This Thanksgiving, be thankful for the low cost of food

Your Thanksgiving dinner this year may cost less than a meal at your local fast food restaurant. According to an informal price survey conducted by the American Farm Bureau Federation(AFBF), the average cost of this year’s Thanksgiving meal for ten people is $49.12—less than $5 per person. Continue Reading...

Haiti’s solar entrepreneurs

Jean-Ronel Noel and Alex Georges began their company in a garage in Haiti, tinkering with solar panels and light bulbs, wondering how their experiments might translate into an actual product. “We have plenty of sunshine, so is there a way that we can harvest energy from the sun to resolve the energy problem?” they asked. Continue Reading...

Protectionism is economic suicide

The most charitable assumption you can make about people who support tariffs and other forms of protectionism is that they are economically illiterate. But if they are able to demonstrate they understand the economics of protectionism and still support such policies, then we are justified in assuming they don’t care about harming their neighbor. Continue Reading...

Economic man is a myth, but ‘nudging’ is a distraction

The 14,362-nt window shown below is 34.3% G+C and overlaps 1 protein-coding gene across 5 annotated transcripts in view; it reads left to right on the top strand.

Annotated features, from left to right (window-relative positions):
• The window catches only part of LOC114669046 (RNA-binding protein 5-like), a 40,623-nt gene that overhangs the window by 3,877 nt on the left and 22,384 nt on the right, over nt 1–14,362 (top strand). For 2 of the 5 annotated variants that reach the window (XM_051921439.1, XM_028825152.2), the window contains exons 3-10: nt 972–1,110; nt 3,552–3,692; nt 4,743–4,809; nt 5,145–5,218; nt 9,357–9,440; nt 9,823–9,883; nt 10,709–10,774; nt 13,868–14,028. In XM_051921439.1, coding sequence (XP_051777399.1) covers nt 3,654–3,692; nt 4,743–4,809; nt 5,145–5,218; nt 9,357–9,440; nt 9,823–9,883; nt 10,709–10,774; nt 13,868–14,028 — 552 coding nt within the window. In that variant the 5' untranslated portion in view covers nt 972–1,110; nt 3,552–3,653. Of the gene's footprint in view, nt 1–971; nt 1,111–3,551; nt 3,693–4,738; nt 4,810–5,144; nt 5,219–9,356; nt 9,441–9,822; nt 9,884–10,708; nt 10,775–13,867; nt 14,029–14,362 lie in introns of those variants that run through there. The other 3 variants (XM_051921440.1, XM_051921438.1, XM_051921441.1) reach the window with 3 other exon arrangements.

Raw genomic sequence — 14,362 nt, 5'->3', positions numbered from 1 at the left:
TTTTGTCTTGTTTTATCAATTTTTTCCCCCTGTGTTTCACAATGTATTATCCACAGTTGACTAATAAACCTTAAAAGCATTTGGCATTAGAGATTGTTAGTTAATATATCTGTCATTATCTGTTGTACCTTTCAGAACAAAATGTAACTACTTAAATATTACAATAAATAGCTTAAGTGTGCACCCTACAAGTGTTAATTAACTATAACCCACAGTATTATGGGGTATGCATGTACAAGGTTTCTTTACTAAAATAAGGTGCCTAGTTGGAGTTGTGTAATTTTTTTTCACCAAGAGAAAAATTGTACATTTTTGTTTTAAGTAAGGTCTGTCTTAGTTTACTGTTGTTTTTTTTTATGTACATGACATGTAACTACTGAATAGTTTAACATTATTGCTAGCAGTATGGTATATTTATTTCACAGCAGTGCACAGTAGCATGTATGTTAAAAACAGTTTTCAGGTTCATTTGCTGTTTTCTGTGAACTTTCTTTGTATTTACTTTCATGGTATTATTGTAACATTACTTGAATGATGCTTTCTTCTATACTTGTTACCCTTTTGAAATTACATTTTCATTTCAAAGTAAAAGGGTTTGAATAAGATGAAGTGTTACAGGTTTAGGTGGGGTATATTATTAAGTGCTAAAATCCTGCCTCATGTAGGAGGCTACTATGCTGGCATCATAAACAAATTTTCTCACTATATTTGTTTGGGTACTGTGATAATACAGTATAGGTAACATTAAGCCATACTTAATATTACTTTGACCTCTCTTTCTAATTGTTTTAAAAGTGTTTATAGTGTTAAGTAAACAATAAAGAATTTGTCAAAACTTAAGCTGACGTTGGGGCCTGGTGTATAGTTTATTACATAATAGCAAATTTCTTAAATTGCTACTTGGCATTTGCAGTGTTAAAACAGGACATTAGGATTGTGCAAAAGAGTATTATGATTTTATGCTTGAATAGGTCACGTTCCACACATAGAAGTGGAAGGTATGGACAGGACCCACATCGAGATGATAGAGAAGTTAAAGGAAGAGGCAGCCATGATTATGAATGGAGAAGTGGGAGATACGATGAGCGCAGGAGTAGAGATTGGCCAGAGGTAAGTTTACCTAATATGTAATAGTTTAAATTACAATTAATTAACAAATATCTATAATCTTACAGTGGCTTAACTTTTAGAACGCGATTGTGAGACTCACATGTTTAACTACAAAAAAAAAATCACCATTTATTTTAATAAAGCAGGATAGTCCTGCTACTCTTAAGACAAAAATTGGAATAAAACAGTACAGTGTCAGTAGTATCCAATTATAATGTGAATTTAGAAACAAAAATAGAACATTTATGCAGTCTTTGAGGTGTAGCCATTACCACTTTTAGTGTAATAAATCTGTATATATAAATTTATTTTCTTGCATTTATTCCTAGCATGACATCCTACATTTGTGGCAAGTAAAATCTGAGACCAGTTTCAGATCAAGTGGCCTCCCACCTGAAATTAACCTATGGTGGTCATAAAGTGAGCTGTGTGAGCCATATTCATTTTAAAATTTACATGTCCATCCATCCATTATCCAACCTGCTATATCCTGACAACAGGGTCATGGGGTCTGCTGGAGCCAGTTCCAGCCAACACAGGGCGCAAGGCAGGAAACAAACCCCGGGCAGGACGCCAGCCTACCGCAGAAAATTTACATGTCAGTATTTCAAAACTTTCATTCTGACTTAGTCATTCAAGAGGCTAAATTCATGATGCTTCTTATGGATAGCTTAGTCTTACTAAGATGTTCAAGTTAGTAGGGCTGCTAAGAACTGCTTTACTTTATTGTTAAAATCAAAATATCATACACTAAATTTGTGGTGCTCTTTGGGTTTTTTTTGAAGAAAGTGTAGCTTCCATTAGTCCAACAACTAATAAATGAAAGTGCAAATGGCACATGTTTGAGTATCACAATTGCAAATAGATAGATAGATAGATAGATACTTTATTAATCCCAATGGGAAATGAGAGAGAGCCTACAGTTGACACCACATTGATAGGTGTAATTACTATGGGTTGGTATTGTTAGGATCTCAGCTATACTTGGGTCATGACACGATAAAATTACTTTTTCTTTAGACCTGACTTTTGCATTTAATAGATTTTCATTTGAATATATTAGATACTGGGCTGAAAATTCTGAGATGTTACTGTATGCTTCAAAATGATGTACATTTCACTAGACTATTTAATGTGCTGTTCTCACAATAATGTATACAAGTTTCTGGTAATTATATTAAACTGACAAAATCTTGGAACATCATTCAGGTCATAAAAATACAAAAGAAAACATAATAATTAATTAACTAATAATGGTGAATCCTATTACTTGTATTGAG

The University of Chicago’s Richard Thaler recently won the Nobel Prize for his contributions in behavioral economics, much of which centers on challenging rational choice theory. “Renowned for his use of data to observe and predict how people behave in the real world,” writes Derek Thompson, “Thaler’s career has been a lifelong war on Homo economicus, that mythical species of purely rational hominids who dwell exclusively in the models of classical economic theory.” Victor Claar has helpfully summarized Thaler’s work at length, noting his popular framework of “nudge units, which provide a government mechanism for prodding us into “making choices that are better than the ones we might make otherwise.” Claar rightly challenges us to consider the risks of promoting the government as “nudger-in-chief,” and Rev. Continue Reading...